One of the clearest possible illustrations of why you need to make sure your property is adequately covered during any home renovations was given by a story that appeared in the Telegraph newspaper on the 8th of June 2016.
The story reported the sudden, total collapse of a terraced house in the London borough of Lewisham – possibly because of the demolition of internal walls during what was planned to be the renovation of the £700,000 “doer-upper”.
It was not reported whether or not the owners of the property in question had informed their insurers. If they had, the insurers might have increased the premiums normally associated with a home of that type and age, or the insurers might have declined to continue cover. One of the classic reasons for an insurer doing just that is where the renovations involve the removal of or alterations to internal or external walls – precisely the work that seems to have been involved in the reported collapse of the house in Lewisham.
The example helps to explain, therefore, why specialist renovation insurance is necessary. This is a niche product, about which we at GSI Insurance have published a special guide.
Particularly in the case of specialist cover such as renovation insurance, no two properties are likely to be the same. A feature of this kind of insurance is the extent to which it may be tailored to suit any particular situation or renovation project, whatever the age or type of building involved.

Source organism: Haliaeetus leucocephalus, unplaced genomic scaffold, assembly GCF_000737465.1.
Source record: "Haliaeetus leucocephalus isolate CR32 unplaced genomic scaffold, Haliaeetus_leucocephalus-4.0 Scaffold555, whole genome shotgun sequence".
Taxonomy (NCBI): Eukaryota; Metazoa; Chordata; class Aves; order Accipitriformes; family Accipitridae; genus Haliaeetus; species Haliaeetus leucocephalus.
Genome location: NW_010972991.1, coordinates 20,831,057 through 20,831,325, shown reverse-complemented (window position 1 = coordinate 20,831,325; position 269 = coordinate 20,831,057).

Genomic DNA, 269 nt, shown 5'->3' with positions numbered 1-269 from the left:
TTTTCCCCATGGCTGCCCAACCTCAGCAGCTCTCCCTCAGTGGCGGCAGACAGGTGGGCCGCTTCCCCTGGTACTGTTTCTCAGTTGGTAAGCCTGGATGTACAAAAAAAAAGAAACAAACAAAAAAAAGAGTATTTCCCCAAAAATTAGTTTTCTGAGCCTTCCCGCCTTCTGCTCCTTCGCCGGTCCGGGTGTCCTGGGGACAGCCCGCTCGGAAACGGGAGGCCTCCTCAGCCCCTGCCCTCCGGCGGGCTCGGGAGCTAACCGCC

Nevertheless, there are a number of areas of cover around which most such policies are likely to revolve:
- cover for the existing building itself and loss or damage to its very structure and fabric – with a worst case scenario anticipating the need to completely rebuild it in the event of a total loss;
- cover for the renovations being made – those new or altered parts of the property which might be destroyed or damaged, or where reinstatement is required;
- public liability insurance – to indemnify you as the property owner who might be held responsible for injuries to or damage to the property of members of the public, including neighbours, passers-by and visitors to the building site; and
- unoccupied property insurance – if the building is to be left unoccupied during any phase of the renovation works.
When arranging any home renovations insurance, you need to be prepared to describe to the insurer exactly what works are involved, how long they might take from start to finish and the qualifications and experience of the contractors hire to carry out the works.
You may also need to advise your insurers of the estimated total cost of the works and whether you intend to be doing any of it yourself.
Finally, you might want to take into account the fact that practically any building work has a tendency to overshoot its scheduled completion date. To prepare yourself for any such eventuality, you might want to ensure that your home renovations insurance is sufficiently flexible to be extended for a further month or so.